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by jillmissal on 23 February 2019 - 22:02

@hundmutter: "Astrovan, IF that is genuine, and it really works"

It is not, and it does not. It is a scam.


by Hundmutter on 24 February 2019 - 08:02

Well, yeah, Jill, they usually are - as shown in your linked article - which is why the 'IF' in my post; I'm pretty sceptical. But let's see if by any chance Astrovan has not wasted his money and has found a company that is at last offering the 'real deal' ? (IF such a process is possible). That WOULD be useful, wouldn't it ?


NB: The Skeptvet seems to be writing about blood-sampling; not the saliva test Astrovan described. ???

by astrovan2487 on 25 February 2019 - 00:02

Interesting read about the blood and saliva testing being inaccurate. I'm skeptical about it too, don't think I would have done it except for my insurance covered it. The results I get back may be pretty telling if this is a useful test or not as my dog is already on a limited ingredient raw diet and has been for awhile.

by Hundmutter on 25 February 2019 - 07:02

Its interesting in itself, that; Nutriscan (and others ?) must have submitted something reasonably convincing for the Insurance companies to be prepared to cover the process. The insurance business is hardly known for an easy acceptance of innovative medical techniques / drugs that it might be going to end up paying out on, since it spends as much time as possible trying to find ways out of paying claims.


by Jenni78 on 26 February 2019 - 22:02

An image

Yeast can be in ears for all sorts of reasons- I'd not be so quick to jump to a food allergy conclusion. Too much crate time (low air circulation), swimming, etc. I have rescued dogs who sat in crates 24/7 and they were loaded with yeast. They weren't allergic to anything. I "cured" them with medicated baths, sunshine, and outdoor time like a normal dog would get, and regular good quality dog food. I could have spent thousands of dollars on testing or special foods, but food allergies in dogs are really *not* that common. Environmental allergies, sure. But topically is the way to prevent those from flaring. Put a can of sardines on whatever food you're feeding (I would do something relatively low-glycemic, but I wouldn't go crazy) and up her omega 3's and fats in general. I find most people don't feed their dogs enough fat and their skin suffers. Just because a dog has a yeast infection at once point doesn't mean it will continue or that he/she is allergic to something. Here is a photo of a dog I repossessed for neglect/abuse. Rotted in a crate practically non-stop, had hardly any hair on his face, no hair on the fronts or backs of his ears, yeast and staph in all skin folds, ears, and on belly. NOT allergies. Neglect. He got an anti-fungal bath, and got treated like a normal dog and within 2 weeks, he looked like a different animal. Fed him Victor Nutra Pro and let him play outside- a lot! Exercise, lack of stress, and omega 3's are all good for the immune system, and the skin is the largest organ in the body and typically the first to suffer when those things are lacking.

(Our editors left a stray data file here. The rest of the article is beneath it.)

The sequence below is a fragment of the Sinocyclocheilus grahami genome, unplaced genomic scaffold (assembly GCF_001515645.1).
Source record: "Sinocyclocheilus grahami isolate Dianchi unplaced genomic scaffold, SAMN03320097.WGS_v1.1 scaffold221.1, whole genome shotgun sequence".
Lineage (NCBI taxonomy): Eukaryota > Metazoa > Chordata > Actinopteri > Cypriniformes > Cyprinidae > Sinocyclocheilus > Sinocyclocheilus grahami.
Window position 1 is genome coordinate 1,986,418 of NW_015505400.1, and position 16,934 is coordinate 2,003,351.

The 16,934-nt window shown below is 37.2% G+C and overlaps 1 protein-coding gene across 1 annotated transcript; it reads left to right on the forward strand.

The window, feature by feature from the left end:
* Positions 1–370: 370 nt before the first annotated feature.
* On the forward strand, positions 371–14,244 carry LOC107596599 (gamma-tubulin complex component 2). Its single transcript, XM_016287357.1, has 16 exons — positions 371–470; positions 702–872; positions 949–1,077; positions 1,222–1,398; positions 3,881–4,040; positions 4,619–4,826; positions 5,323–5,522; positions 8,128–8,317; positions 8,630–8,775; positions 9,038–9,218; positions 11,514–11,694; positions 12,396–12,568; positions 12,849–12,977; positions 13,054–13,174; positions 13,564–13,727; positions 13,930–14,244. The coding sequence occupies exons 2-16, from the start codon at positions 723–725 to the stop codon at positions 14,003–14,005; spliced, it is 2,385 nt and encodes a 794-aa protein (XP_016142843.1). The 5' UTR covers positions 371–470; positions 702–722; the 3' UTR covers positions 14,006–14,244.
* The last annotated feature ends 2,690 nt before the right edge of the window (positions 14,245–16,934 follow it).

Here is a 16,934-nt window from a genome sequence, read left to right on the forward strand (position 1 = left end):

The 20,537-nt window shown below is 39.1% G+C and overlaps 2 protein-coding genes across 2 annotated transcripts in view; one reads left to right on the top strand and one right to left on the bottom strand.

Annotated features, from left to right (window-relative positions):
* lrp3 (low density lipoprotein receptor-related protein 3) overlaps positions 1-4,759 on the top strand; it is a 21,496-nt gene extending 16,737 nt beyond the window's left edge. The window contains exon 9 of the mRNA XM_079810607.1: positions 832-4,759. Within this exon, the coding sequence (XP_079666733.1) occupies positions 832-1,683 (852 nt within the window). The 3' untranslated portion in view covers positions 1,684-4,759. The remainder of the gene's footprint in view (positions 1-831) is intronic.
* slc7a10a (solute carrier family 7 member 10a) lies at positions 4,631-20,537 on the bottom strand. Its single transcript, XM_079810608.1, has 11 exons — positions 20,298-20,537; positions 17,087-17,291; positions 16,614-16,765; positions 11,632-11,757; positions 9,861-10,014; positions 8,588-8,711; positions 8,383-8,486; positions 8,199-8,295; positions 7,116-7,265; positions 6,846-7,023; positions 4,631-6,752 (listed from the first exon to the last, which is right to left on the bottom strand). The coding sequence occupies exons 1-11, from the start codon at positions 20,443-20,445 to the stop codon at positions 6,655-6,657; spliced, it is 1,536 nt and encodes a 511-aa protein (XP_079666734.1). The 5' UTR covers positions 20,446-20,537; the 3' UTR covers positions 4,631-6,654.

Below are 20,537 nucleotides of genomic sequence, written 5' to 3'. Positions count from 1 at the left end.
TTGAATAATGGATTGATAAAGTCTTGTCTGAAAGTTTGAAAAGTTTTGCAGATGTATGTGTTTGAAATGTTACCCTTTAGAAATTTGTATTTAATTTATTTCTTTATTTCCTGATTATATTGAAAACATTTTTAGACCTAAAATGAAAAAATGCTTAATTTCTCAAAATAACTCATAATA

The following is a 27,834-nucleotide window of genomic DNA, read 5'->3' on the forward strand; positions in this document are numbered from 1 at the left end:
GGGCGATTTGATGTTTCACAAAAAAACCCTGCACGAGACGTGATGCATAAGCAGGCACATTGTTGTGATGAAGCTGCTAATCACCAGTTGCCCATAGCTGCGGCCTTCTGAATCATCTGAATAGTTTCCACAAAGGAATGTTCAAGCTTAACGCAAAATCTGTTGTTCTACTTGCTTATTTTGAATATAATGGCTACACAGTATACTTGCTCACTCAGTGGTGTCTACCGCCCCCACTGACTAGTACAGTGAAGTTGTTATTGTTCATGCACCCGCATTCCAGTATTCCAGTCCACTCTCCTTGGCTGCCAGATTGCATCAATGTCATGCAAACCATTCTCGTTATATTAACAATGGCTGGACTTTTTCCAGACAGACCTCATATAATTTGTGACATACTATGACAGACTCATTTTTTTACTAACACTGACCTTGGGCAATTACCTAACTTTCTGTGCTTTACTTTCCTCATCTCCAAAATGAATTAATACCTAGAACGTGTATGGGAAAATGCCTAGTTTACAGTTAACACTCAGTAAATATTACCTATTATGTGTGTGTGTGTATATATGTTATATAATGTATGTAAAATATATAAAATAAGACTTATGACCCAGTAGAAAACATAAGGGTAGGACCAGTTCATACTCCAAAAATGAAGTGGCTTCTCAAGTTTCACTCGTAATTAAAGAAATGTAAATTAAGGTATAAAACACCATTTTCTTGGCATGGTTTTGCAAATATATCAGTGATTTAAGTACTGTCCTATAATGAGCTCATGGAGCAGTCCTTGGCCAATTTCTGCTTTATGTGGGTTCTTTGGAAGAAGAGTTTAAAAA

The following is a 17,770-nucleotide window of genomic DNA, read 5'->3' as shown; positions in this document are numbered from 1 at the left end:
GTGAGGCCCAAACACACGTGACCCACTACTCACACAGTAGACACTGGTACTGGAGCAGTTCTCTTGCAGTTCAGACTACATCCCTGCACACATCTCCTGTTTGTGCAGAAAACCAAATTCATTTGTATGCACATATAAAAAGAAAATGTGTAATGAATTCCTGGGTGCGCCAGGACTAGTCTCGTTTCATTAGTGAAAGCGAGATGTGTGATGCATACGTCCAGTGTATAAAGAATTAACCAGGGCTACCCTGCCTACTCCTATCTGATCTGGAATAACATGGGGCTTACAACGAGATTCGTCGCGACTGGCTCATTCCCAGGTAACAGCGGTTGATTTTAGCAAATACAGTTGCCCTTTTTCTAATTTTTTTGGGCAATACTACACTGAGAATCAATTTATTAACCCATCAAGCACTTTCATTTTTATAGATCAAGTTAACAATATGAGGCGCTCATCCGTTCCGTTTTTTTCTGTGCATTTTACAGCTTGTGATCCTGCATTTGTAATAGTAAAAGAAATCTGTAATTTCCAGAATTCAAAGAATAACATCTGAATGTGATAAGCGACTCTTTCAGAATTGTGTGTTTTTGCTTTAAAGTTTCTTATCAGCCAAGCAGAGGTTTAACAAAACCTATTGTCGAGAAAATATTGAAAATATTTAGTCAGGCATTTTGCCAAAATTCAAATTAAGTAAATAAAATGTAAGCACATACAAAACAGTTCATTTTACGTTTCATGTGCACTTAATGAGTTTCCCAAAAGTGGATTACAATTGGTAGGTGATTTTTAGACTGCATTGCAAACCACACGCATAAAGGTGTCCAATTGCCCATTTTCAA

Obviously, I'm not saying you neglect Eska. I am simply saying jumping to a yeast=allergies conclusion is not always accurate. 


by Sunsilver on 27 February 2019 - 03:02

One thing that has happened due to my move is I can't let the dogs spend much time outside, because the fence isn't secure. If I don't watch them every second they're out there, they slip through it and run off to visit the other dogs in the neighbourhood!

My old girl is quite deaf, and I thought she was going to walk right out into a busy street the other day, despite me running after her, shouting at the top of my lungs!

I am SOOO looking forward to better weather, when I can take them up to the army base, where there are lots of open spaces to let them run off leash. And, of course, spring weather will allow me to get a proper dog-proof fence built around the yard!

This winter has been a real stinker as far as weather: sever cold, alternating with freezing rain and blizzard-like conditions. Last week, I came very close to falling on my ass twice, just walking Eska around the block. This past Monday, we had 60 mph winds, with whiteout conditions so bad they even pulled the snowplows off the roads! Honestly, I'm ready to move to Florida!

Anyway, there's been a lot of improvement in the itching with the ear meds and new food. Am also trying to give the dogs more outdoor time as weather allows.

As for crate time, Eska is confined to her crate only at night, to keep her from chasing the cat at 2 a.m. She often goes into her crate during the day, though, as I leave the door open all the time.



by Hundmutter on 27 February 2019 - 08:02

Where did Astrovan's post go ? Yesterday he posted that his dog spent quite a lot of .time getting wet; which, too, might accord with what Jenn is saying. Just because, in my own case, Vida's recurrent ear problem proved to be triggered by dairy products, I'm not wedded to the idea these things are always an allergic reaction; just put it in for consideration. in case someone changes foods but forgets they are still giving cheese cubes as training treats, or whatever !
mrdarcy (admin)

by mrdarcy on 27 February 2019 - 08:02

Hundmutter, think the comment you're looking for is in the other thread he started.




by Hundmutter on 27 February 2019 - 13:02

Ah ! TY, MrD.Kiss

mrdarcy (admin)

by mrdarcy on 27 February 2019 - 17:02

No problem HundmutterWink Smile

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